Wednesday, December 8, 2010
Gold Medal 199 (1951)
Title : Sumuru
Author : Sax Rohmer
Cover art : Barye Phillips
[Greenwich, Conn. : Fawcett Gold Medal, 1951. No. 199. Paperback original. Mystery featuring the Sax Rohmer character, a Fu Manchu-like enchantress with quasi-supernatural powers who enslaves men and can turn people to stone].
The character of Sumuru has always benefitted from colorful front cover art (movie posters too). See here for a sampling. The quintessential Oriental villainess with supernatural powers seemed ready-made for the splashy 1950s paperback treatment, especially with Gold Medal as the publisher, whose stable of very capable artists included James Meese and Barye Phillips.
At the same time there was a there was a burgeoning lesbian paperback surge in the 1950s* - the novels of Packer, Bannon, et. al were very popular at the time (and much commented on today in the print and online literature). But perhaps even more fascinating though much less frequently referenced is the appearance of lesbian themes and ideas in mainstream novels of the time, a case in point being our present title of interest, Sumuru (inasmuch as stories about Oriental arch-enchantresses with super-human powers could be mainstream).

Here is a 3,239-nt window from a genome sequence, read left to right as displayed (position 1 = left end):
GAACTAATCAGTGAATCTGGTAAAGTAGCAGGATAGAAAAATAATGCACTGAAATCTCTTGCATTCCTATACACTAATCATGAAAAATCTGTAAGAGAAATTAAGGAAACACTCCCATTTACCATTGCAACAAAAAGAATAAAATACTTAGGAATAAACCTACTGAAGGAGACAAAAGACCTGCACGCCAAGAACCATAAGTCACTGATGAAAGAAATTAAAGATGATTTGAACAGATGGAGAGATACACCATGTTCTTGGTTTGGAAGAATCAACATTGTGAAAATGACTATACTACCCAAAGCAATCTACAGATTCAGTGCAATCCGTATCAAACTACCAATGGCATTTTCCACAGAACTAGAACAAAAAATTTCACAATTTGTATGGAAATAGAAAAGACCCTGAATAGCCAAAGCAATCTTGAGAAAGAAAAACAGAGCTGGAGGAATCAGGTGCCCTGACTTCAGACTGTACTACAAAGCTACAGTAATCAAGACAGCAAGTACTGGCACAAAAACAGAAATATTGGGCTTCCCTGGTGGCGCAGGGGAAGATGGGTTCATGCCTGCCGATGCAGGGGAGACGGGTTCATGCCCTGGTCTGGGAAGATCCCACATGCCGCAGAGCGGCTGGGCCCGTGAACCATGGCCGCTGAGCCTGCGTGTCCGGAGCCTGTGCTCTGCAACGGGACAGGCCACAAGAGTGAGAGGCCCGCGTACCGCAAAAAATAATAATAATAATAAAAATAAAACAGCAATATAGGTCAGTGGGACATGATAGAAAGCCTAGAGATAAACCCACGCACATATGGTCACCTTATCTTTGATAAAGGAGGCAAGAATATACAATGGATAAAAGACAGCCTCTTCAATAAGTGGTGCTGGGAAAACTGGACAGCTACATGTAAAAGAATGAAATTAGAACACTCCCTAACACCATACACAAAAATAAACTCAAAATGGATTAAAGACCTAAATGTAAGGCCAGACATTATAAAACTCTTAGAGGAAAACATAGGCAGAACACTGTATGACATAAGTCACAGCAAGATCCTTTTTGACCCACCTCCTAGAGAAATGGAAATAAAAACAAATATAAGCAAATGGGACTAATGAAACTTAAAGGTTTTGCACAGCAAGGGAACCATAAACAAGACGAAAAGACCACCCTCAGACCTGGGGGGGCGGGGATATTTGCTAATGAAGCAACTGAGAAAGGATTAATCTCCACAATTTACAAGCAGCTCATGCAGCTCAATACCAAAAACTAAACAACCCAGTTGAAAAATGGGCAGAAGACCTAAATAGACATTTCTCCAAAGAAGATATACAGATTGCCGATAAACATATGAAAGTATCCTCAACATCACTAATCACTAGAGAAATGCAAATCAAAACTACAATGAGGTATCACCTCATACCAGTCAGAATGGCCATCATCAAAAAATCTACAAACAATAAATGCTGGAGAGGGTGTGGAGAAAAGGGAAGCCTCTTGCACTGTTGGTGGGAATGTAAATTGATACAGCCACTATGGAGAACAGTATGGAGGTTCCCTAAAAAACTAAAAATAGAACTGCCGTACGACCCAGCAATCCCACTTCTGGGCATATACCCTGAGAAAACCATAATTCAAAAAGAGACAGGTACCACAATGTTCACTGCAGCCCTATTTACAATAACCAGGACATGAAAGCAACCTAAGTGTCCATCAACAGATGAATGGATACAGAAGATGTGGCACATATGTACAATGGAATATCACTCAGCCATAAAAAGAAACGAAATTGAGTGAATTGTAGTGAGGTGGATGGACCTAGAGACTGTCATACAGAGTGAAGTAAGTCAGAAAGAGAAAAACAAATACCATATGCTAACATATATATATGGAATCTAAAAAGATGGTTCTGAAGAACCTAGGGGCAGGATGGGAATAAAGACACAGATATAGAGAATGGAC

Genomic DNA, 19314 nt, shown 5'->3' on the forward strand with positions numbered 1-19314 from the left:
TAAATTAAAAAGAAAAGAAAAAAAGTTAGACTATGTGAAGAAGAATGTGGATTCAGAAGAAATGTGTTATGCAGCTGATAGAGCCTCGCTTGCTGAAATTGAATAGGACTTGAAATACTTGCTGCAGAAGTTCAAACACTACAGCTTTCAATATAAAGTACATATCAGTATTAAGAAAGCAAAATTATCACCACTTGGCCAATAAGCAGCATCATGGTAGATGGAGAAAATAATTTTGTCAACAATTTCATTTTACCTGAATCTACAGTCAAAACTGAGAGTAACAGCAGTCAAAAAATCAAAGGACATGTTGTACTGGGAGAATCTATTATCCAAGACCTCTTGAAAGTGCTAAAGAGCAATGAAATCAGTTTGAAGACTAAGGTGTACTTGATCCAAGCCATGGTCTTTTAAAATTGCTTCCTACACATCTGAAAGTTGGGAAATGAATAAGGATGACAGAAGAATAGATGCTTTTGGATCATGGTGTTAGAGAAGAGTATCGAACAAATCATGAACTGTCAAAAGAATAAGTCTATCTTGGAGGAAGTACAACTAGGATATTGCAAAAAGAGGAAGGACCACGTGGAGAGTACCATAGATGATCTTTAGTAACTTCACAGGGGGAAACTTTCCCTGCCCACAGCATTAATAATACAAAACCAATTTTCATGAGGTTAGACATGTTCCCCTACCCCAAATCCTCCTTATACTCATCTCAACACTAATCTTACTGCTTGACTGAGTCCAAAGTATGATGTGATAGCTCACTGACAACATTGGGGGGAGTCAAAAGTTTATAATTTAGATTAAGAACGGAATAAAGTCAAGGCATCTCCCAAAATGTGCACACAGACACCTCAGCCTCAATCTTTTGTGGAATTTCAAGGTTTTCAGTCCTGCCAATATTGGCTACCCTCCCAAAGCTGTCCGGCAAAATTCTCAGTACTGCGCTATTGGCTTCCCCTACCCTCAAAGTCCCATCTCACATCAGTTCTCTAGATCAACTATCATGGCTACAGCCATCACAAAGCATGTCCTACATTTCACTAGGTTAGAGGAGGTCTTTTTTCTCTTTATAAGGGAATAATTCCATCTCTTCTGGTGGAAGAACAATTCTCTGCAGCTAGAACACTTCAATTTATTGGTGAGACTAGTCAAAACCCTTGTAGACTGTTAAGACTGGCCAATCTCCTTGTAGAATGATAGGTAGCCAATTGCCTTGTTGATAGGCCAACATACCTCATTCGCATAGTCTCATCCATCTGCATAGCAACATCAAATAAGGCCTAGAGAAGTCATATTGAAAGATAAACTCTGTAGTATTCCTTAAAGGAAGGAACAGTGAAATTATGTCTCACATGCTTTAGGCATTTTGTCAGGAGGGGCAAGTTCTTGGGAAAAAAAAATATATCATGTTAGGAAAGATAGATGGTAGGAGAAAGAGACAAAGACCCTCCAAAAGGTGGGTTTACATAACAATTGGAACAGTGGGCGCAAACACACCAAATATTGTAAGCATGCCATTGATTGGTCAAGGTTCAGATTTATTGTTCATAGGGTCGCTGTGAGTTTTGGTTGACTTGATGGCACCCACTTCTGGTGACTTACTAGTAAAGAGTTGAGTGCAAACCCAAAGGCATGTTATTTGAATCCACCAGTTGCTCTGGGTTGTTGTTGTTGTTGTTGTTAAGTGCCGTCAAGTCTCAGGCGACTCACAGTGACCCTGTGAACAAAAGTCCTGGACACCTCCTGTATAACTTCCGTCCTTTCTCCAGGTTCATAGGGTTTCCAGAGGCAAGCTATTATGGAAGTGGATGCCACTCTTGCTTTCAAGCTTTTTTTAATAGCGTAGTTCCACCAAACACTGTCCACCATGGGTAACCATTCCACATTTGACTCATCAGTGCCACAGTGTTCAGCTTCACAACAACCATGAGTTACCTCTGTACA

The Cover art for GM 199 depicts an exotic-looking brunette (presumably the title character) beckoning with a finger to a half-naked, draped (Caucasian?) redhead, who peers from a distance from behind a half-opened curtain. The Asian woman holds a gold chain in he her left hand and what appears to be an opium pipe in her right hand, while smoke from the pipe gently wafts nearby, all providing a nice atmosphere of forbidden Eastern exoticism (and perhaps eroticism, as well). Barye Phillips' cover art takes the Mysterious East theme a risqué step further by subtly suggesting a hint of lesbianism with the depiction of two beautiful, scantily clad women, the Eastern woman's come-hither gesture, and the other woman's glance back at her.
I’m not qualified to say whether any lesbian themes actually appear in the novel, as I’ve not read the ‘Sumuru’ stories. But my guess is probably not. This was the vintage pb era, and they tended to put more spice on the covers than in the book's contents. -- BCS
* With the conspicuous exception of the various sleaze publishing houses, the cover art for books by said and other authors tended to be fairly restrained and tasteful, usually far less suggestive than Phillips’ rather daring imagery for GM 199.